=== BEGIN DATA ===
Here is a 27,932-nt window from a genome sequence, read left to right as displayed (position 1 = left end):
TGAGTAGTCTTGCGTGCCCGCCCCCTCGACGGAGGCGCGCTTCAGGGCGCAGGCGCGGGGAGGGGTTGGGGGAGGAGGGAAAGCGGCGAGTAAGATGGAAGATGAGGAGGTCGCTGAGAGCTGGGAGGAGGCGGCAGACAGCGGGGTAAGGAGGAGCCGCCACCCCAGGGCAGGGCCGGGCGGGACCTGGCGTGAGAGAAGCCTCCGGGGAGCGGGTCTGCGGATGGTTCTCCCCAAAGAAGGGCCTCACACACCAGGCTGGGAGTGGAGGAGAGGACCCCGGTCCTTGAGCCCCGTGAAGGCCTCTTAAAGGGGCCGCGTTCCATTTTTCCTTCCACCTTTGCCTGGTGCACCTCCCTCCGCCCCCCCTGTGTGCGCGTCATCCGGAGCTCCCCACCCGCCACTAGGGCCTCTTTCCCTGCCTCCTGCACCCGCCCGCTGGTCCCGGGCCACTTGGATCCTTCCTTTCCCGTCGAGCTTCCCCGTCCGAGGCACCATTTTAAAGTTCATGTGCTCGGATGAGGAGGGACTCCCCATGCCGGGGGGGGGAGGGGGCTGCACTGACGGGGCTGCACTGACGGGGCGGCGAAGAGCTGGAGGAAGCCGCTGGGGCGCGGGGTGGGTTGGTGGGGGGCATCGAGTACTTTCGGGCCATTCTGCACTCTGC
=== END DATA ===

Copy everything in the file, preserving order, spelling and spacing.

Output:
Here is a 27,932-nt window from a genome sequence, read left to right as displayed (position 1 = left end):
TGAGTAGTCTTGCGTGCCCGCCCCCTCGACGGAGGCGCGCTTCAGGGCGCAGGCGCGGGGAGGGGTTGGGGGAGGAGGGAAAGCGGCGAGTAAGATGGAAGATGAGGAGGTCGCTGAGAGCTGGGAGGAGGCGGCAGACAGCGGGGTAAGGAGGAGCCGCCACCCCAGGGCAGGGCCGGGCGGGACCTGGCGTGAGAGAAGCCTCCGGGGAGCGGGTCTGCGGATGGTTCTCCCCAAAGAAGGGCCTCACACACCAGGCTGGGAGTGGAGGAGAGGACCCCGGTCCTTGAGCCCCGTGAAGGCCTCTTAAAGGGGCCGCGTTCCATTTTTCCTTCCACCTTTGCCTGGTGCACCTCCCTCCGCCCCCCCTGTGTGCGCGTCATCCGGAGCTCCCCACCCGCCACTAGGGCCTCTTTCCCTGCCTCCTGCACCCGCCCGCTGGTCCCGGGCCACTTGGATCCTTCCTTTCCCGTCGAGCTTCCCCGTCCGAGGCACCATTTTAAAGTTCATGTGCTCGGATGAGGAGGGACTCCCCATGCCGGGGGGGGGAGGGGGCTGCACTGACGGGGCTGCACTGACGGGGCGGCGAAGAGCTGGAGGAAGCCGCTGGGGCGCGGGGTGGGTTGGTGGGGGGCATCGAGTACTTTCGGGCCATTCTGCACTCTGC